Mother's Time on Meal Preparation, Expenditures for Meals Away from Home, and Shared Meals: Effects of Mother's Employment And Age of Younger Child


  • This research was supported by the College of Agriculture and Life Sciences, University of Wisconsin, Madison, and by USDA Hatch Formula Funds Project 2365.

  • The authors would like to thank Nancy Hook, Geraldine Olson, and two anonymous reviewers for their helpful comments.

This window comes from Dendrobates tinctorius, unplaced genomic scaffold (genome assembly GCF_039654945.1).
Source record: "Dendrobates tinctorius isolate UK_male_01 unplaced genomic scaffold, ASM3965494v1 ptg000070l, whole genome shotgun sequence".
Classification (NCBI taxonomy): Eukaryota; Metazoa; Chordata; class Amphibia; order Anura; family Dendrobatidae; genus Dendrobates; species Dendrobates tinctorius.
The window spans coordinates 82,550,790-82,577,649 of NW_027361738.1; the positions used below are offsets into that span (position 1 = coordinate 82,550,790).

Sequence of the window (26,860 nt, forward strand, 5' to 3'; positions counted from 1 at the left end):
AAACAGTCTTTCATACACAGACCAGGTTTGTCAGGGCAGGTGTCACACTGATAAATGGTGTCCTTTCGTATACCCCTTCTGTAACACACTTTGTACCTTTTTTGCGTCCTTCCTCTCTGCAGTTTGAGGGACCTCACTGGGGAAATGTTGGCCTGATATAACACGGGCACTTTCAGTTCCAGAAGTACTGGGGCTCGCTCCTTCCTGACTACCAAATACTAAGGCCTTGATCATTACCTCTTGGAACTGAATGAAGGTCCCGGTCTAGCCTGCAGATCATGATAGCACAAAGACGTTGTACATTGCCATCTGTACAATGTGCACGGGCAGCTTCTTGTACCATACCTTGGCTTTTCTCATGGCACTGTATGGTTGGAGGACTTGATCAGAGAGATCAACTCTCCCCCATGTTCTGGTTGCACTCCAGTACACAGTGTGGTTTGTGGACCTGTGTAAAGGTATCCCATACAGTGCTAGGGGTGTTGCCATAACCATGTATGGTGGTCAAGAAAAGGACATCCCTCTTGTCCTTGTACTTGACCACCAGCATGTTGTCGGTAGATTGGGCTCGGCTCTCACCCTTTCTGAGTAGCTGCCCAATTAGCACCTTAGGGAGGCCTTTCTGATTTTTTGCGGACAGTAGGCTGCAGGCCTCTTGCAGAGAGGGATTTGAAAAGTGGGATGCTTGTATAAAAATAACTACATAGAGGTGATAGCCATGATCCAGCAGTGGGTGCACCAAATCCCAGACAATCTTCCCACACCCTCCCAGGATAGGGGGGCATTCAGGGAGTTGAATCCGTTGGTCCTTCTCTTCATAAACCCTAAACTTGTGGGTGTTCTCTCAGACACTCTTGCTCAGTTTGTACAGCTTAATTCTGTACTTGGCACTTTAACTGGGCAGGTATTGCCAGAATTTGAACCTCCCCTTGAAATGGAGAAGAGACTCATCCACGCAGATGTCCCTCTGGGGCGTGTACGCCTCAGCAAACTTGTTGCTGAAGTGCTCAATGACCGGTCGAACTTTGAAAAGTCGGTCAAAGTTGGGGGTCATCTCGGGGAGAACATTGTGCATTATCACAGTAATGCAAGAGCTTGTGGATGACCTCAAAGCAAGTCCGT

Family role theory is the framework used to guide this study of how mother's employment and age of younger child affects mother's time in meal preparation and cleanup, expenditures for meals away from home, and meals shared by the family both at home and away. Eleven null hypotheses are generated and tested using data from the 11 state urban/rural comparison of families' time use. Analysis of covariance (with total family income controlled) is the primary statistical tech nique employed. Results indicated that the time spent by mothers in meal prep aration/dishwashing varied by their employment, and age of the younger child. Expenditures for meals purchased away from home did not differ by the mother's employment status or age of the younger child. Meals eaten together as a family were not related to the mother's employment status in urban areas, but were related in rural areas. Where meals were eaten together varied by employment status of the mother and age of the younger child. Implications for home econ omists and suggestions for future research are presented.